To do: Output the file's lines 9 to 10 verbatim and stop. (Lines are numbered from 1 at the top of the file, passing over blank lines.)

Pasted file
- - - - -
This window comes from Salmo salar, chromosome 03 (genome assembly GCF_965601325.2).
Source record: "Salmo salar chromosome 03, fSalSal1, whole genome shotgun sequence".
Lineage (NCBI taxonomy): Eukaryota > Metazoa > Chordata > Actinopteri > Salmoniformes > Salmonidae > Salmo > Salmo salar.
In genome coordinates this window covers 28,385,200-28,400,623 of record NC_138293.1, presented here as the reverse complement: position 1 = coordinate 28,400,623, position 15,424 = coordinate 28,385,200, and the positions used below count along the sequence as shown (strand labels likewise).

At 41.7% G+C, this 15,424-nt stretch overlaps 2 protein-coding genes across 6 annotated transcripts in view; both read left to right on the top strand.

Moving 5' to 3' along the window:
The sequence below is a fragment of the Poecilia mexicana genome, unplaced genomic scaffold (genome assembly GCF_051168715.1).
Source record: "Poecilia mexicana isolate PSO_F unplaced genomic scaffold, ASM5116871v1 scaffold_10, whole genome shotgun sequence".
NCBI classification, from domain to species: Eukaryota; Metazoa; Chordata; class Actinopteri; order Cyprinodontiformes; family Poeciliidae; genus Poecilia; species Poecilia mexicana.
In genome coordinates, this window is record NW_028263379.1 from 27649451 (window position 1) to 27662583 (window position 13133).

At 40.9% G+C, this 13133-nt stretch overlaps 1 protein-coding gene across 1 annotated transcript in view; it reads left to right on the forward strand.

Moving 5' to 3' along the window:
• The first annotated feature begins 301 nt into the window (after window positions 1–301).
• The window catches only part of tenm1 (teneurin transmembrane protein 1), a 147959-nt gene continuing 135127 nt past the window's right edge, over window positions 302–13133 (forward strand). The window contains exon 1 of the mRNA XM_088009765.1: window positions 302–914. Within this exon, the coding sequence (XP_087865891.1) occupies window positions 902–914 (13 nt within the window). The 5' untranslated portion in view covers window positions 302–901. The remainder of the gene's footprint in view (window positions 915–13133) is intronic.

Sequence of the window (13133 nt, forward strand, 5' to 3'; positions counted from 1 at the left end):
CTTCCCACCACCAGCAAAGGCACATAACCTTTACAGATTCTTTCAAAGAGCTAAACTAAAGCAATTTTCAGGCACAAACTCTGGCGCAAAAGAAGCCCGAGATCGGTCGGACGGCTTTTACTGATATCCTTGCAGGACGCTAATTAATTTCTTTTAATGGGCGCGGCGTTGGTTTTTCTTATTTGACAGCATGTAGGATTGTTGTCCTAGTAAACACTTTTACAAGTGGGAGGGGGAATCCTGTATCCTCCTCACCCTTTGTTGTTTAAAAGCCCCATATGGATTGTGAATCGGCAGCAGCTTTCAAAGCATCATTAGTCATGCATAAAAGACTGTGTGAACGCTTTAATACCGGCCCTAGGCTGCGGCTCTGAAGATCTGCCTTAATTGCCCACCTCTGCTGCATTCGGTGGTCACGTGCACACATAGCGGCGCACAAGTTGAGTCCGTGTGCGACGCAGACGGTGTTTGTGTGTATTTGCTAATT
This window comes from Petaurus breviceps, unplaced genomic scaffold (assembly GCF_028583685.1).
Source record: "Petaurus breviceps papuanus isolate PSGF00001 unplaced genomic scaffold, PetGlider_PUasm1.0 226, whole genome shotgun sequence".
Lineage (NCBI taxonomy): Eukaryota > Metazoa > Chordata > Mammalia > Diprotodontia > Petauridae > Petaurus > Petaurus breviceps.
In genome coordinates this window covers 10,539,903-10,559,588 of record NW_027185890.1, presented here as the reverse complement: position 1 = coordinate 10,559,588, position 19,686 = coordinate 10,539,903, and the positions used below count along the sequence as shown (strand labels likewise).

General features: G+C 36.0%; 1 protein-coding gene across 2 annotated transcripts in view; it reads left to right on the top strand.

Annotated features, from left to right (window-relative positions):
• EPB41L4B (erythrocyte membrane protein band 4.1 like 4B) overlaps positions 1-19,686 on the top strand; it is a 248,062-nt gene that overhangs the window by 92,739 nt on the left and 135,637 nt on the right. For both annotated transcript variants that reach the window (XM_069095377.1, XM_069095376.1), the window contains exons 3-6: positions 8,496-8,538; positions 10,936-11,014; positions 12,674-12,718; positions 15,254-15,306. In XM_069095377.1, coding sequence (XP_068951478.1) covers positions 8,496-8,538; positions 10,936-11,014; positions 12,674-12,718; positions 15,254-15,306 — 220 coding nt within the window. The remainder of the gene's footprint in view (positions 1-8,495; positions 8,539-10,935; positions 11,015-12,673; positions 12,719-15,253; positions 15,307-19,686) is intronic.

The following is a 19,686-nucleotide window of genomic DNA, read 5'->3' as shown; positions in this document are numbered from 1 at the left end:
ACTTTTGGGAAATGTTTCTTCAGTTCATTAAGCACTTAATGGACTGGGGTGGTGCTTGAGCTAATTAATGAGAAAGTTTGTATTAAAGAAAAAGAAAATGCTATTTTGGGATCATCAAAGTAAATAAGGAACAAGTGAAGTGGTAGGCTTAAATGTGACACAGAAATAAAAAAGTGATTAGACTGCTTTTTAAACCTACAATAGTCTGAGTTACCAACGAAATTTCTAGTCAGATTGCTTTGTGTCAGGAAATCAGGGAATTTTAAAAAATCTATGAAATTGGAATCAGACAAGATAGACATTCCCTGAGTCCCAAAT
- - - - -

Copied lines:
NCBI classification, from domain to species: Eukaryota; Metazoa; Chordata; class Actinopteri; order Cyprinodontiformes; family Poeciliidae; genus Poecilia; species Poecilia mexicana.
In genome coordinates, this window is record NW_028263379.1 from 27649451 (window position 1) to 27662583 (window position 13133).